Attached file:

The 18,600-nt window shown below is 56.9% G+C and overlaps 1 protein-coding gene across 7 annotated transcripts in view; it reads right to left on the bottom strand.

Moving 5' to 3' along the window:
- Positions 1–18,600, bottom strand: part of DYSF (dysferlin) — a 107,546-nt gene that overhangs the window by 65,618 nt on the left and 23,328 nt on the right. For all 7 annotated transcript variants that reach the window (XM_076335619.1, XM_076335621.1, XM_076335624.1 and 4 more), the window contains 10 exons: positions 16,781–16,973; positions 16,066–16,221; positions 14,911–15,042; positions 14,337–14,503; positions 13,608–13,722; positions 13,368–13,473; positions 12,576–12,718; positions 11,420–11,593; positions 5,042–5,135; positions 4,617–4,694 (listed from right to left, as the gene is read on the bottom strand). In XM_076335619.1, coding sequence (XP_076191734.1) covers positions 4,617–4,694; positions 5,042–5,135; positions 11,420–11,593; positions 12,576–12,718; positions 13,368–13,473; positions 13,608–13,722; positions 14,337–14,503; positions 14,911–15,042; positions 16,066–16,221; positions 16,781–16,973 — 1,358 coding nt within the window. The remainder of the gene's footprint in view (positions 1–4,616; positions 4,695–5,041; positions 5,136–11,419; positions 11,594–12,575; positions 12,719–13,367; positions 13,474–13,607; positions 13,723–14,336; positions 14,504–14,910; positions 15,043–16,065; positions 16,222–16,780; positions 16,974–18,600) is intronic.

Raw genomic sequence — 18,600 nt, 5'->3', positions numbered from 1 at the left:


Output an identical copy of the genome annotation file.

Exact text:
The 18,600-nt window shown below is 56.9% G+C and overlaps 1 protein-coding gene across 7 annotated transcripts in view; it reads right to left on the bottom strand.

Moving 5' to 3' along the window:
- Positions 1–18,600, bottom strand: part of DYSF (dysferlin) — a 107,546-nt gene that overhangs the window by 65,618 nt on the left and 23,328 nt on the right. For all 7 annotated transcript variants that reach the window (XM_076335619.1, XM_076335621.1, XM_076335624.1 and 4 more), the window contains 10 exons: positions 16,781–16,973; positions 16,066–16,221; positions 14,911–15,042; positions 14,337–14,503; positions 13,608–13,722; positions 13,368–13,473; positions 12,576–12,718; positions 11,420–11,593; positions 5,042–5,135; positions 4,617–4,694 (listed from right to left, as the gene is read on the bottom strand). In XM_076335619.1, coding sequence (XP_076191734.1) covers positions 4,617–4,694; positions 5,042–5,135; positions 11,420–11,593; positions 12,576–12,718; positions 13,368–13,473; positions 13,608–13,722; positions 14,337–14,503; positions 14,911–15,042; positions 16,066–16,221; positions 16,781–16,973 — 1,358 coding nt within the window. The remainder of the gene's footprint in view (positions 1–4,616; positions 4,695–5,041; positions 5,136–11,419; positions 11,594–12,575; positions 12,719–13,367; positions 13,474–13,607; positions 13,723–14,336; positions 14,504–14,910; positions 15,043–16,065; positions 16,222–16,780; positions 16,974–18,600) is intronic.

Raw genomic sequence — 18,600 nt, 5'->3', positions numbered from 1 at the left: